Shackleton: patriotic or misfit?

Shackleton: patriotic or misfit?

Many historians think that Sir Ernest Shackleton was a hero and a great patriot of Great Britain; others think that Shakleton’s delusions and ambitions to make a fortune or to win fame brought 28 men to the South Pole in 1914; whereas the majority most likely has never heard anything about Shakleton. However, Shakleton and his attempt to cross the South Pole on foot can be rationalized in many ways.
Shackleton was a patriot.
First, Shackleton risked his life too bring the fame to his country. He decided to be the first who crossed the Antarctic on foot and that way to bring the respect and self confidence to Great Britain back. In the nineteenth and at the beginning of the twentieth century Great Britain was number one in the world by the number of attempts and by the amount of money spent to explore the South and the North Poles. In contrast, England appeared to be second best inn exploring those Poles. The North Pole was conquered by Americans, Robert Peary and Matthew Henson in 1909 and the South Pole was explored by Norwegian Roald Amundsen in 1911. To stress, Great Britain was very close at reaching the South Pole th

he first; the expedition under Captain Robert Falcon Scott reached the South Pole only one month later than Amundsen. According to Alfred Lansing, who wrote about Shackletons incredible voyage in 1959, “the whole nation [Great Britain] was saddened” (10) and Shackleton “played heavily on this matter of the prestige, making it primary argument for such an expedition” (11).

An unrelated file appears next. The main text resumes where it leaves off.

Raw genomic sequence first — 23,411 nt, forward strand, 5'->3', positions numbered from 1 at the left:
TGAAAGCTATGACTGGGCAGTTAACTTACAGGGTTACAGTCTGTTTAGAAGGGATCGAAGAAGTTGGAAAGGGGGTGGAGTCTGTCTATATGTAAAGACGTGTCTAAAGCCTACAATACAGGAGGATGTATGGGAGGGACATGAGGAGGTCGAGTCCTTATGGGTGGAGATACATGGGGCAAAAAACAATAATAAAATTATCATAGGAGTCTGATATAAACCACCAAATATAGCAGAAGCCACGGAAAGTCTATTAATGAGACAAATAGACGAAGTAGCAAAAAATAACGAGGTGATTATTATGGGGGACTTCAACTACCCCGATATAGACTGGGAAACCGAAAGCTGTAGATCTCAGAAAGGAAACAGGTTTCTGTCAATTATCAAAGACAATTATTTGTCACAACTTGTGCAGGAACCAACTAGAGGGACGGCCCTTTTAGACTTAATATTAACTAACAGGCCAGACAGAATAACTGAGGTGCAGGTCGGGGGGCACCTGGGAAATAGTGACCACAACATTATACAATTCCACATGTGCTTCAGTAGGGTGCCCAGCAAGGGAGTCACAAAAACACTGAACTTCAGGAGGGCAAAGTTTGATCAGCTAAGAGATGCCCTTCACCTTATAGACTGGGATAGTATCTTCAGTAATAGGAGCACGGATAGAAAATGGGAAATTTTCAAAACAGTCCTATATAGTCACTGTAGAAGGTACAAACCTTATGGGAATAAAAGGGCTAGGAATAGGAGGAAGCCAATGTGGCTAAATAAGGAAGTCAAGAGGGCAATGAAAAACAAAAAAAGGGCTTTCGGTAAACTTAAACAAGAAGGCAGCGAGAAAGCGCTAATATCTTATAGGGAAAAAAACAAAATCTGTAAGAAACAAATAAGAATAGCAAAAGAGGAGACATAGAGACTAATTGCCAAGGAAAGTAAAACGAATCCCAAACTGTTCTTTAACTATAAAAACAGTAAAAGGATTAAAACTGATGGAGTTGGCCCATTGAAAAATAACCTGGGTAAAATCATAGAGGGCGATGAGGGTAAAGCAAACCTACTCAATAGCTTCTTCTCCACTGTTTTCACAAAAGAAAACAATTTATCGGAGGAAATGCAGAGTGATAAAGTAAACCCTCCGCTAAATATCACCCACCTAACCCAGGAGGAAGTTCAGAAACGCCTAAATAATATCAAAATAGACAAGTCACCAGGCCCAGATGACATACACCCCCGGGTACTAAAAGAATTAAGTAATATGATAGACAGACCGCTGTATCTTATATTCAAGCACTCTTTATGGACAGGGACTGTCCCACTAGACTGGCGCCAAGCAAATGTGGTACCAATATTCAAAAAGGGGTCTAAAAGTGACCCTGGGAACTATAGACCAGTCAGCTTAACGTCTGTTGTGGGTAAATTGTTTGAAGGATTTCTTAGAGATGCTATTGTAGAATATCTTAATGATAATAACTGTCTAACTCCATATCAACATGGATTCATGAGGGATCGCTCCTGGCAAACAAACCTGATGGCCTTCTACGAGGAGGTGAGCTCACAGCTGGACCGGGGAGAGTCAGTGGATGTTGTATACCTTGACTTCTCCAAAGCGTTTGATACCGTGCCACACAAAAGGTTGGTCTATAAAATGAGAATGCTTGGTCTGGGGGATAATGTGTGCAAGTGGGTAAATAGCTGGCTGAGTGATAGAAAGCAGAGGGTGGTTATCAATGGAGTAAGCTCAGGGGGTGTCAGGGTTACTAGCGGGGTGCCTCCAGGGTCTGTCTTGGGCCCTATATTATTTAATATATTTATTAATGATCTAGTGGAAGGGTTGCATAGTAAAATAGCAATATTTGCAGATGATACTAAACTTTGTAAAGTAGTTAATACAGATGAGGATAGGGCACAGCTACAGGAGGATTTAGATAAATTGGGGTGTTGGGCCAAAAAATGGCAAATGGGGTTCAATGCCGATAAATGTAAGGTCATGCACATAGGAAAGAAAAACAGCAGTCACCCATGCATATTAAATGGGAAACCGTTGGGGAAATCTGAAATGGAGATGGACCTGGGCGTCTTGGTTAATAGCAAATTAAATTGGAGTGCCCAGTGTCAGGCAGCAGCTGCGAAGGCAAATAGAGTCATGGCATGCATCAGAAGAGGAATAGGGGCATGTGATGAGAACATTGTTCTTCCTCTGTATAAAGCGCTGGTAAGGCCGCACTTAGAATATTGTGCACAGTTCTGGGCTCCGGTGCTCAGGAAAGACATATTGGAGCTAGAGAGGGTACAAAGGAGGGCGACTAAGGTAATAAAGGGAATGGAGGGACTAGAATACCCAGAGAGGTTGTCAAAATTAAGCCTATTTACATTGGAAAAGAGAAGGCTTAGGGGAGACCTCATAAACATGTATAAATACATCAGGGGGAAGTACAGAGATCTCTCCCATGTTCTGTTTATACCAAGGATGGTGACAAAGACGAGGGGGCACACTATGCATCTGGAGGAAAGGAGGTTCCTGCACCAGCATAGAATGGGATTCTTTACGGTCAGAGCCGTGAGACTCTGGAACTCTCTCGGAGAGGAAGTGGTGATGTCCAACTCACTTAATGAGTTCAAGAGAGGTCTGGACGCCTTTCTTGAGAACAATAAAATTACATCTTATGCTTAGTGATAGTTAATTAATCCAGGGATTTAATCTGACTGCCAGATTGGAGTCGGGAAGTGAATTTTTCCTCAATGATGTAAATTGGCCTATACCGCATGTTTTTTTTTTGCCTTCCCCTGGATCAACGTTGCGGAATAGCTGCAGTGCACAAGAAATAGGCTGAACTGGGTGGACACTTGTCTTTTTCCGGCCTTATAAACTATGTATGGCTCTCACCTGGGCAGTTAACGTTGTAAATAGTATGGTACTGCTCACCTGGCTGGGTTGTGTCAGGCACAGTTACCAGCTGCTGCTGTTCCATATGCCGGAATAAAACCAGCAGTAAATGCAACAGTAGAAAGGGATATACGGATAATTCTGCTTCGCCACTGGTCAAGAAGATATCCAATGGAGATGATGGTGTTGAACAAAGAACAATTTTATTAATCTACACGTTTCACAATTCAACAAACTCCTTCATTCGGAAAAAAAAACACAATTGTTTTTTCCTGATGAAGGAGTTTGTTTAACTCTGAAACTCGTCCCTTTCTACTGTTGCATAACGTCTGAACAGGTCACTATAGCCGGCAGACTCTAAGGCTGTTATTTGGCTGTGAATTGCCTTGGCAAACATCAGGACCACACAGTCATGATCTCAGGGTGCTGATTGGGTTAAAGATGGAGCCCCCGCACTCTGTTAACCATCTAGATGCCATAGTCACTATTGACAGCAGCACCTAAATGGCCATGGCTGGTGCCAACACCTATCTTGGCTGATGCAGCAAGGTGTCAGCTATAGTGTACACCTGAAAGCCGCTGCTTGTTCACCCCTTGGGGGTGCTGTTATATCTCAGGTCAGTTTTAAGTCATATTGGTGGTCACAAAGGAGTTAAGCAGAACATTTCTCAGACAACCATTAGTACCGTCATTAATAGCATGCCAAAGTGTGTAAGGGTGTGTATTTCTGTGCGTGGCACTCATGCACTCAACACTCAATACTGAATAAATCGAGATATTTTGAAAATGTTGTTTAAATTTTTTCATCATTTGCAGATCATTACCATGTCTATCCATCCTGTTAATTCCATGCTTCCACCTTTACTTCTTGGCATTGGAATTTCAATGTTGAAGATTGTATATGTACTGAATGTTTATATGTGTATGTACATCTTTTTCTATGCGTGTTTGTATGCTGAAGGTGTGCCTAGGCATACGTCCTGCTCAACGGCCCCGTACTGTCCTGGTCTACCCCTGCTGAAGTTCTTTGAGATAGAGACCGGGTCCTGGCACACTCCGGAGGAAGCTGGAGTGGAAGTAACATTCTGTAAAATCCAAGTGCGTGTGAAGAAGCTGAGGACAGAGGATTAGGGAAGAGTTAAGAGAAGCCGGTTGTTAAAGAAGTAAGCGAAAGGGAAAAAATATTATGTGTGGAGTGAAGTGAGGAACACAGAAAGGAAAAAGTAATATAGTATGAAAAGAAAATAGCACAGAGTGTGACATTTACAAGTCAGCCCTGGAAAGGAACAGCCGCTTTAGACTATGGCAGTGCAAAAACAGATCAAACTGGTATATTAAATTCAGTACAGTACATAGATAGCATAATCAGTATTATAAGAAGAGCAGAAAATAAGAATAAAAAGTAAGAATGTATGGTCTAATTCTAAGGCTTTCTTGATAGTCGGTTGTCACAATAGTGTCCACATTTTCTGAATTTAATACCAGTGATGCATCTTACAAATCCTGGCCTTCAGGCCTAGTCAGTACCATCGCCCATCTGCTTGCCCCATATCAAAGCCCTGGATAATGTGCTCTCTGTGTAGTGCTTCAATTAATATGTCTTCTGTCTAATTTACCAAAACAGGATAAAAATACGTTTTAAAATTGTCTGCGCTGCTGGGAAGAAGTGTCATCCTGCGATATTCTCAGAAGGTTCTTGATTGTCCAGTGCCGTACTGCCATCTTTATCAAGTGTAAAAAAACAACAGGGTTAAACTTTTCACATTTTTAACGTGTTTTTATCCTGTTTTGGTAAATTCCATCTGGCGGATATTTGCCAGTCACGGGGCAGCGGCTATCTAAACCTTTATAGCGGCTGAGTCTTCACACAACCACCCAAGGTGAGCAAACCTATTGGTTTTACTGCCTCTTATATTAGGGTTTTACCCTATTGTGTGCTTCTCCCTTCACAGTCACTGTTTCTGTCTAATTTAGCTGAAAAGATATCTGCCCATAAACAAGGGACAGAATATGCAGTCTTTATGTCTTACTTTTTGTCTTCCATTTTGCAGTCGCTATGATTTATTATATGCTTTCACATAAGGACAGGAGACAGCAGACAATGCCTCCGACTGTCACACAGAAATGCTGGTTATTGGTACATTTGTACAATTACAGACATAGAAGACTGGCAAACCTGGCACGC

Furthermore, the expedition was important for the scientific issues as well. The glaciologist and geologist were part of the team not only to attract the attention and money of the Scientific and Geographical Societies, but to help Shackleton to bring useful information to his country. As Shackleton informed, even Winston Leonard Spencer Churchill said that “every step will be an advance in geographical science” (viii). Second, Shakleton was selfless. He did not go to the Antarctic for money. He sold the rights to the book that he promised to write after the return for the South Pole. He also sold the rights to the pictures from the Antarctica and promised to give all profit form the speeches that he would have made after the return from the Antarctic to the sponsoring componies. Furthermore, all the money that was donated to Shackleton’s trip was fully used to